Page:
There’s something to be said for winning ugly.  For pulling victory from the jaws of defeat when a team’s collective back is against the wall of poor shooting, uninspired defense or just general malaise.  And the Warriors did it last night as they have many times this season, beating the lowly but recently game Sacramento Kings 87-83 at Oracle Arena.

But there’s another side of the coin, too, the second, glass-half empty edge of this ugly win sword.  For teams like Miami, Oklahoma City or San Antonio it’s different; winning a game they weren’t necessarily supposed to against an inferior opponent is “veteran savvy,” “finding a way to win” or indicative of their close-game playoff chops shining in the regular season.  But for the Warriors, a team that hasn’t enjoyed the throes of postseason basketball in five seasons and is trying to claw its way out of a month-long slump, a more realistic and thus pessimistically inquisitive approach needs to be taken.

Golden State needed a last-second, Klay Thompson three-pointer to beat the 21-42 Kings? At Oracle Arena? With the Lakers, Rockets and Jazz breathing down their playoff necks? They shot 36% from the field? Sacramento’s assist rate was 29%?

It would maybe be different, too, if both teams played well.  If shots were falling, the ball was moving and intensity levels were high on both ends of the floor.  Every player is good in this league, so every team plays many games well above or below its aggregate standards.  And Sacramento, recently, had been doing just the former.  But not last night.  Not either squad.

The Warriors and Kings haphazardly traipsed through this game until its final minutes, when Thompson’s ultimate dagger put a stop to Golden State’s collapse after a string of jumpers by Kings forwards Jason Thompson and Patrick Patterson.  But until then there was no gamesmanship or sense of urgency from either side, and, frankly, the Warriors are lucky to have emerged from this timid fracas with a win – it took poor communication resulting in a confused rotation by John Salmons to free Thompson for his game-winning trey.  Until then, Sacramento had been the team making the winning, fourth quarter plays.

But Golden State got the win anyway, and given the increasingly crowded standings and time of year it’s a very, very big one.  But context, beating a dead horse, matters here.  Right now, the way the Warriors are playing, there can be such thing as a big win and a bad one.  That’s the luxury their play in December and January afforded them, but also the curse, too.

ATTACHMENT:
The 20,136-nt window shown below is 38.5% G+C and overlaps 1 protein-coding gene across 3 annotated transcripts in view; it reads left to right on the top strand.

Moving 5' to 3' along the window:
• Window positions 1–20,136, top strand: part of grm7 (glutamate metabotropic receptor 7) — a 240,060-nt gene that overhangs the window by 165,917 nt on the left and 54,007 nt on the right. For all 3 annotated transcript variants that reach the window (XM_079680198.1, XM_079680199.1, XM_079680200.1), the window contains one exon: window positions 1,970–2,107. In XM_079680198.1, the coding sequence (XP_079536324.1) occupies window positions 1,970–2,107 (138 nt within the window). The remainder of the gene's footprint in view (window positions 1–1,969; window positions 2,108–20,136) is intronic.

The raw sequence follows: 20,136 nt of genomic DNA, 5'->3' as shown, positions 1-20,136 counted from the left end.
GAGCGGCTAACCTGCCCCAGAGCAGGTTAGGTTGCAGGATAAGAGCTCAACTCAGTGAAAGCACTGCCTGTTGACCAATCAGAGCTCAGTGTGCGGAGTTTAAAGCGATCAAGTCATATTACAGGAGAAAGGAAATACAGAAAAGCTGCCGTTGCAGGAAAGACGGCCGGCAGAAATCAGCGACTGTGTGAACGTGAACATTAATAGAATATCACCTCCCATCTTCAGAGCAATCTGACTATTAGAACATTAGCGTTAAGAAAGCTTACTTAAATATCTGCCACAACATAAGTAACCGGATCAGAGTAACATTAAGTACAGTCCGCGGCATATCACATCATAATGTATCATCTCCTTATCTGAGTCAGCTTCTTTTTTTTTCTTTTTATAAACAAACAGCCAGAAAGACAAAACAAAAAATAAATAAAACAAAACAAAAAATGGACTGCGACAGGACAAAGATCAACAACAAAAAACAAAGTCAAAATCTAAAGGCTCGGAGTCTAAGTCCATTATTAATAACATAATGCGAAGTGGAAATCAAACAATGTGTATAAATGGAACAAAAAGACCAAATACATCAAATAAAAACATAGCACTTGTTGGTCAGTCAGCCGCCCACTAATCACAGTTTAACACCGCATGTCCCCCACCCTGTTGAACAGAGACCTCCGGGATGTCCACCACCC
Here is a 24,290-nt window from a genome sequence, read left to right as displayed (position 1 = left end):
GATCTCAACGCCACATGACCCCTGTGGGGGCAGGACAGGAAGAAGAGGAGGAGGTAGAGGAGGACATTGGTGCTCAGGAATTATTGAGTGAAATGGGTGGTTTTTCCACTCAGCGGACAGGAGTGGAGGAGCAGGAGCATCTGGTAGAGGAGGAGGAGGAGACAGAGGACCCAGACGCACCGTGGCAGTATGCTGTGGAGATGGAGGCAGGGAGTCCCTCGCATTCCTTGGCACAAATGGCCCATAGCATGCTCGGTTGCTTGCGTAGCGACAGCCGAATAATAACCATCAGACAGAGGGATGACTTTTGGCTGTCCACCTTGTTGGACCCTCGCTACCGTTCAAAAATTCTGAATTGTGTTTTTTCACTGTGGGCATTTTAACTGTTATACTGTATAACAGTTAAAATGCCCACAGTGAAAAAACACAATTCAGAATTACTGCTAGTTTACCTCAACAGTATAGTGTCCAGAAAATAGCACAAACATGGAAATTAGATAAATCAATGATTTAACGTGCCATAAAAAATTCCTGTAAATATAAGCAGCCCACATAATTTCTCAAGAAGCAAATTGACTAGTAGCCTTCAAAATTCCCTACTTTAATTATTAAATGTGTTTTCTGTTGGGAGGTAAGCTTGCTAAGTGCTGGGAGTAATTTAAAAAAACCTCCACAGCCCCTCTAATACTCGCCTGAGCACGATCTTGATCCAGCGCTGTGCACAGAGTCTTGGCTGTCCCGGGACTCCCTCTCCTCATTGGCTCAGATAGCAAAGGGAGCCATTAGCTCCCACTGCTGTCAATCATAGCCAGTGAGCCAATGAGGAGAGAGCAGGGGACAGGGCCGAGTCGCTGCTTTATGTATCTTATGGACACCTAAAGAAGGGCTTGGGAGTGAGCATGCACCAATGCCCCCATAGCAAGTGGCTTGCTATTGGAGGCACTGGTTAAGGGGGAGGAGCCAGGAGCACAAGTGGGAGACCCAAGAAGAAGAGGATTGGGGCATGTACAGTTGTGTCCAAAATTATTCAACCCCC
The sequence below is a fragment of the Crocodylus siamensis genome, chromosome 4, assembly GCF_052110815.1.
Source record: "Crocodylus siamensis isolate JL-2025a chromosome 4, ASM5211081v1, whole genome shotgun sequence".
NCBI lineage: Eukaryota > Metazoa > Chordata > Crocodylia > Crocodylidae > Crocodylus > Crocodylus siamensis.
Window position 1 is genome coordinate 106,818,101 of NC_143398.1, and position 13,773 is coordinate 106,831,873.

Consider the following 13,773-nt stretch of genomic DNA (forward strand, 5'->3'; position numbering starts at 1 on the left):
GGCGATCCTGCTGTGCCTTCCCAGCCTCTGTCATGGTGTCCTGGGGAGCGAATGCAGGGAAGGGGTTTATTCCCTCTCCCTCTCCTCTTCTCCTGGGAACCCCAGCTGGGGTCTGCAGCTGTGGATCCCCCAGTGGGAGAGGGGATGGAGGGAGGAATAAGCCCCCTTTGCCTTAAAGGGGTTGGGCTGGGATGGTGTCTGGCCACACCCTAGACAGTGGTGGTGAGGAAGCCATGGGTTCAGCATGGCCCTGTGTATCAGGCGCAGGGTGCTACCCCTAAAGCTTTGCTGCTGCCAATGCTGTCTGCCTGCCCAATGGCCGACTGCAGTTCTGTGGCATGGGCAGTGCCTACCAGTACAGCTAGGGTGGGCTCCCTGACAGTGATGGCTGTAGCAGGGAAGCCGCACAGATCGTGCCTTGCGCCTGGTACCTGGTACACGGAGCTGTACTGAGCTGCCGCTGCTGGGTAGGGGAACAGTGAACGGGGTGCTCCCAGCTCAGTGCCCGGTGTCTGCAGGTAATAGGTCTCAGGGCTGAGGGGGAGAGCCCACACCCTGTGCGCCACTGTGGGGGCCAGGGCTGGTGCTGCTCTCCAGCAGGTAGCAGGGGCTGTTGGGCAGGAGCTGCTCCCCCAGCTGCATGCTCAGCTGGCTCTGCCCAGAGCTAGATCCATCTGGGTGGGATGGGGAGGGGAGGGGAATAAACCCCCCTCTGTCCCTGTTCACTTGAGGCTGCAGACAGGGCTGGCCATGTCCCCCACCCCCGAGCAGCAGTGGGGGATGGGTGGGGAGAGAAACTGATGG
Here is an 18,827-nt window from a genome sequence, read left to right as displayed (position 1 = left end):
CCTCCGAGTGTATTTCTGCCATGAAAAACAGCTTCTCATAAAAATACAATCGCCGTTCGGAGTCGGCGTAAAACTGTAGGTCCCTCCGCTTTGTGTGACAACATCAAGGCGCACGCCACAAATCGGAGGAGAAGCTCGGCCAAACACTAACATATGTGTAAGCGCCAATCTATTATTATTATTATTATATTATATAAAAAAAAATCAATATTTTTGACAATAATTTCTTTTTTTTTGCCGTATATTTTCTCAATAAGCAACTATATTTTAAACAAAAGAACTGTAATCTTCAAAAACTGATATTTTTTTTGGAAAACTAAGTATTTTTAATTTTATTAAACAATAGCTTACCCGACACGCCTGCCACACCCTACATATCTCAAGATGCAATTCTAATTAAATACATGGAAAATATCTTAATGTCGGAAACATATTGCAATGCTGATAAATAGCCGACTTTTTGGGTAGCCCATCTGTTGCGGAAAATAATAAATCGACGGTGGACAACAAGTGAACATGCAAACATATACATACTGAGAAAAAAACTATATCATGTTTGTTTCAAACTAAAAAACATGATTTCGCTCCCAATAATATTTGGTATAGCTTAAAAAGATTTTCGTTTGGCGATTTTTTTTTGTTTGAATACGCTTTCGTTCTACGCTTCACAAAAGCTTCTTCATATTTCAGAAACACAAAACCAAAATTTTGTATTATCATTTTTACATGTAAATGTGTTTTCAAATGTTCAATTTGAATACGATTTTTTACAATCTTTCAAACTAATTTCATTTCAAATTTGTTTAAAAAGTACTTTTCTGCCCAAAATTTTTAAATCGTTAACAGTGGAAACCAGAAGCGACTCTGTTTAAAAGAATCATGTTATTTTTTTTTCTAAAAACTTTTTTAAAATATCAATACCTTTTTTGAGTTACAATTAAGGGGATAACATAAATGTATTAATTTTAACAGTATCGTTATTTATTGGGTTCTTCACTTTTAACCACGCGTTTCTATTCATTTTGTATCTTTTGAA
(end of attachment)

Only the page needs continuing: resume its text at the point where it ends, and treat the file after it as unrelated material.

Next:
For this season’s majority, questions weren’t with regard to playoff chances and worry wasn’t directed toward those surging Lakers; wonder meant assessing likelihood of homecourt advantage and concern was agonizing over first round matchups.

After February, those days are over now.  Golden State needs to win, but to make good on this season’s once sky-high promise they need to play well, too, assuring fans their holiday season success wasn’t an aberration.  That they’ll be something more than a small thorn in the side of one of the West’s elite and harken back to “We Believe” come April.  After last night, we certainly can’t say that, but we can’t say the win didn’t matter, either.

There are worse places to be than this strange state of flux; the Warriors know it too well given the last half-decade.  But given the glory days of two or three months ago, it’s still a tough pill to swallow.

Follow Jack Winter on Twitter.







About The Author

Jack Winter is a 24 year-old Bay Area import. Having grown up in Kansas City without an NBA team to root for, his Warriors fandom is complicated. He loves help defense, extra passes, and the additional efficiency of corner three-pointers. After recently relocating from San Francisco to Oakland, he's an avid and tireless defender of the East Bay. He contributes to ESPN TrueHoop sites Hardwood Paroxysm, Magic Basketball, and HoopChalk, and encourages you to reach him via Twitter (@armstrongwinter) or e-mail (

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